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Kings of the Hill

Thursday, December 28, 2006
On December 26th, while some people were fighting the huddled masses shopping at their nearest mall, my friend and I decided to hike up Larch Mountain. (For those interested, this is the same friend I took a motorcycle trip to San Francisco with back in 2004.) The idea was to drive up to the gate about 4.5 miles from the peak and walk along the road the rest of the way. (In the winter they close the road to the top, since it's frequently covered in snow and not cleared.)

Let me start by saying that it didn't rain like a bastard the whole way; it slowed down a lot once we were halfway down. But we were absolutely drenched from the beginning. My jacket is waterproof, but my jeans and hiking boots definitely are not. My friend's boots are waterproof, but his pants and coat weren't. We were soaked to the bone by the time we hit the snow-line, one mile from our start.

We didn't have a map or a GPS with us for this trip, so we didn't actually know how far the top was. We've ridden motorcycles to the top before, but all we remember is that there's a slow hairpin turn right before the parking lot. Since we didn't know what mile-marker that was at, this knowledge was only helpful in letting us know that we weren't, in fact, near the top as we hiked on, trudging through increasingly deep snow.

One of the things my friend and I agreed on is that if one of us feels that we should turn back, we will - no questions asked and no shame in it. (We can get a little competitive sometimes!) I was starting to think that we should turn back as we got several miles up in the snow and my boots were completely soaked through - as were my pants. But we both also wanted to keep pushing on, so we said, "well, let's walk to the next turn. If that's the hairpin turn, we'll continue to the top. Otherwise, we'll turn around."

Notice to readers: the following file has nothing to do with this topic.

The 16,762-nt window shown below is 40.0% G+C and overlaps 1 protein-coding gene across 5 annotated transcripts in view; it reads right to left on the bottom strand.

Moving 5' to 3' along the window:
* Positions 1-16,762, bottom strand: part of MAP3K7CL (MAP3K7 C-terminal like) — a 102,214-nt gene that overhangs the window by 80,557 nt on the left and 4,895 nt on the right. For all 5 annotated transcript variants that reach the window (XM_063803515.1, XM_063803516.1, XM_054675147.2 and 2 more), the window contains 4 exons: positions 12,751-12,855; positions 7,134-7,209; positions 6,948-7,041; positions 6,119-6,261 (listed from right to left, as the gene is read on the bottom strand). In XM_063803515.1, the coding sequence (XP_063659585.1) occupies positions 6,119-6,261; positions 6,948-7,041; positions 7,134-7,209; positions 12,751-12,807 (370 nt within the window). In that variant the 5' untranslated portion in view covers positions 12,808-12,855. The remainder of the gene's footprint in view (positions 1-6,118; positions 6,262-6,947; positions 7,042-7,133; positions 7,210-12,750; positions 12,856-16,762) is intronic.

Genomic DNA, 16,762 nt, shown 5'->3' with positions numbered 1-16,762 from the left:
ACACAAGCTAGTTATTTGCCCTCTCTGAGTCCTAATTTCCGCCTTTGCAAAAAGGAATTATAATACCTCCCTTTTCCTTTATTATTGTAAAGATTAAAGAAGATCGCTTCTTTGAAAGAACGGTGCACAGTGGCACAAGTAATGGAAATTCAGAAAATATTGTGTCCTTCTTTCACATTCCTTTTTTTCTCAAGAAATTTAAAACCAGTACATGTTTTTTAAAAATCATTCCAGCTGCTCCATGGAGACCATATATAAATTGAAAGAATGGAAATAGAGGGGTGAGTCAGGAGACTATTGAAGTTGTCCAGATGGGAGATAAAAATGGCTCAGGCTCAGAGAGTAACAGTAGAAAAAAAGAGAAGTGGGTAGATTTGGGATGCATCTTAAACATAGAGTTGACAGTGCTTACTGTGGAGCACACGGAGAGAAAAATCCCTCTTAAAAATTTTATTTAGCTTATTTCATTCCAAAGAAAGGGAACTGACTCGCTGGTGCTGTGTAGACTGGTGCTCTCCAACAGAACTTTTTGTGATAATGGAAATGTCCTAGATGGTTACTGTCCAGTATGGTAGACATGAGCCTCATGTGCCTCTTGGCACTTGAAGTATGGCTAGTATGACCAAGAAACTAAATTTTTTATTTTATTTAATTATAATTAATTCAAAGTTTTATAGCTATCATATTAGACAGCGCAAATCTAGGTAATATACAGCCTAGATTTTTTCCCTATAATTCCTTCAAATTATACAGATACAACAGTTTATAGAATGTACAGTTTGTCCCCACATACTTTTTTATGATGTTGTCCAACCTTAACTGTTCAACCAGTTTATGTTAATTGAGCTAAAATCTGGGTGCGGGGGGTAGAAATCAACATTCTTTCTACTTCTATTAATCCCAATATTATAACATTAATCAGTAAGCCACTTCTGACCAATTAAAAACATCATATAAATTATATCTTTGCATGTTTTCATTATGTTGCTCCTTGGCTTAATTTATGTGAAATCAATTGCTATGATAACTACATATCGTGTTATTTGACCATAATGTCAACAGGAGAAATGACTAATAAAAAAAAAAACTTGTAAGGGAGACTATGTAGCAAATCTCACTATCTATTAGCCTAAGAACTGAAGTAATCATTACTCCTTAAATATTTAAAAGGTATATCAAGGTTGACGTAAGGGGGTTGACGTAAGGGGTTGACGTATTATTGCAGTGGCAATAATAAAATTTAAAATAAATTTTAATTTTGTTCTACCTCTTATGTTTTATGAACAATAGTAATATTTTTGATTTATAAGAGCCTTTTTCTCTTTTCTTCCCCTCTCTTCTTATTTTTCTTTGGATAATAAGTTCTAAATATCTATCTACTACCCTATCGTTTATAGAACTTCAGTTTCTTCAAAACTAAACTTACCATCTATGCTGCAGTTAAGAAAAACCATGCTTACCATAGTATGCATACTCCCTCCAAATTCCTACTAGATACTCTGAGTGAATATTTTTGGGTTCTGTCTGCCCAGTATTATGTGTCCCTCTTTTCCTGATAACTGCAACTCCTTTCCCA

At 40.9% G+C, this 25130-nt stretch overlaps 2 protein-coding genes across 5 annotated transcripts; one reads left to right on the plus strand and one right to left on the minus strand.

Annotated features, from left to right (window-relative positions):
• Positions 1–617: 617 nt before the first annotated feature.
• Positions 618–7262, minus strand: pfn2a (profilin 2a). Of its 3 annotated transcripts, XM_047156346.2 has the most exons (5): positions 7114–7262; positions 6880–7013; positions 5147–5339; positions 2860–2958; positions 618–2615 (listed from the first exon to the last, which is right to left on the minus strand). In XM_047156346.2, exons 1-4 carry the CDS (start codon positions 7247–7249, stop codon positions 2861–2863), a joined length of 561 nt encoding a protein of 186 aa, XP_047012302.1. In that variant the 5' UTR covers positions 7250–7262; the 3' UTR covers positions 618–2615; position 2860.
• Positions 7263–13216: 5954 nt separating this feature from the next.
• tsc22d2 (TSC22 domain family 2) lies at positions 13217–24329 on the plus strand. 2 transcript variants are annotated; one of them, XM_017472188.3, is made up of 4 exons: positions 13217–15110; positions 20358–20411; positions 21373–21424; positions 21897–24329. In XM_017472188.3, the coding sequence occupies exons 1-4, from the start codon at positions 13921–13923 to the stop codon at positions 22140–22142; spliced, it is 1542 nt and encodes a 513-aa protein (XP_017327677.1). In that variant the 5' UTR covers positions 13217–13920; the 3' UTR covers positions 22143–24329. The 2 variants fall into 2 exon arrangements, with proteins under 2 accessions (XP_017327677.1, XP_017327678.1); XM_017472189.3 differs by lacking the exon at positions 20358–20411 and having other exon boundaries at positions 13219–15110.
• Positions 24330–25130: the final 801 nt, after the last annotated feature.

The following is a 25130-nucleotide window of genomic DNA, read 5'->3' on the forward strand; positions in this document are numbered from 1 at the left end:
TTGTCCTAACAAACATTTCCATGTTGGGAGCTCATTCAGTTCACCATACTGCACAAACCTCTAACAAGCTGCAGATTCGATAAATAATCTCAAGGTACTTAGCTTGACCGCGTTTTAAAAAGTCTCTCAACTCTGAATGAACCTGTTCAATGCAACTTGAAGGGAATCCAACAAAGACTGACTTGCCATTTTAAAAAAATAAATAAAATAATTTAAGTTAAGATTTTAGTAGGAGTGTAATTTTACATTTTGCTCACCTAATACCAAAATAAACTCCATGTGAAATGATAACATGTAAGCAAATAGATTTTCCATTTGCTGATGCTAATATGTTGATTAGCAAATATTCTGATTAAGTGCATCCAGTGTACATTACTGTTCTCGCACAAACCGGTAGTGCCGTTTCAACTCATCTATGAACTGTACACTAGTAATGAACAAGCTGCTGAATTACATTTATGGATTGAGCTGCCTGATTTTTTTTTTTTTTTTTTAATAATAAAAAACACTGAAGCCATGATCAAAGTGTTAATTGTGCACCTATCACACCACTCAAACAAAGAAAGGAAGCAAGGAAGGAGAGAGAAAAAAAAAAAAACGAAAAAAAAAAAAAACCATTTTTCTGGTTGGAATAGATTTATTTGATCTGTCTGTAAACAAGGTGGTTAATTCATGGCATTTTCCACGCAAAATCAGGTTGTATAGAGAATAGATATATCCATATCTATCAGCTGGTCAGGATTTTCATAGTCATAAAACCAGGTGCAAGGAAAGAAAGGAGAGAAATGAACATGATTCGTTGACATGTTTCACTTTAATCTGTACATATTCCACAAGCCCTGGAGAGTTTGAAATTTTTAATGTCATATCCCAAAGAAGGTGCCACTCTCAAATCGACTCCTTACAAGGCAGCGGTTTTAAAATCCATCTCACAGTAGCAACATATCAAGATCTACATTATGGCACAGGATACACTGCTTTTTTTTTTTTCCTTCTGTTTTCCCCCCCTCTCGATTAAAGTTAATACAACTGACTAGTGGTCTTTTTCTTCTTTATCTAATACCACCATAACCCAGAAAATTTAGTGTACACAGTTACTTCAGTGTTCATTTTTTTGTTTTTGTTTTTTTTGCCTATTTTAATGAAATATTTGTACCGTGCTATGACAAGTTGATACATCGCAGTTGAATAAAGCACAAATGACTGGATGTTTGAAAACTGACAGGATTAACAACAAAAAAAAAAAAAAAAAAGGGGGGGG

We did that twice. Finally, we got to a turn and were going to have our meal, then go back. Peering ahead, I said, "Is that a mile marker sticking out of the snow?" My friend had remarked that we should find something to mark how far we got so we could check that in the summer." We decided to climb up to the mile marker - and there was the sign for the 15-mph hairpin turn! Despite being tired, wet, and cold, our spirits soared as we hiked up to the top of Larch Mountain!

Me and the sign for Larch Mountain.
We found shelter in front of the restrooms, where there was a small covered concrete slab that offered shelter from the pouring rain. (Not from the wind, however.) My friend had amazing purchased these wonderful self-heating meals, and we enjoyed hot food (and wine and cheese!)

A cold picnic at the top
Upon finishing our fine meal, we bundled up again to head down the hill. Despite the deepness of the snow, it was significantly easier than coming up! My friend's boots starts to fill with water that was draining from his pants, though, and my boots and jeans were twice as heavy as normal due to the water - so our quadriceps were getting quite the workout.

Just over two hours after we left the top we arrived at the bottom. It certainly help that the rain slacked off as we were coming down, but we were so soaked it didn't matter. It was a fun adventure that we had, and I'd certainly do it again... though I'd want better waterproof gear in the future!


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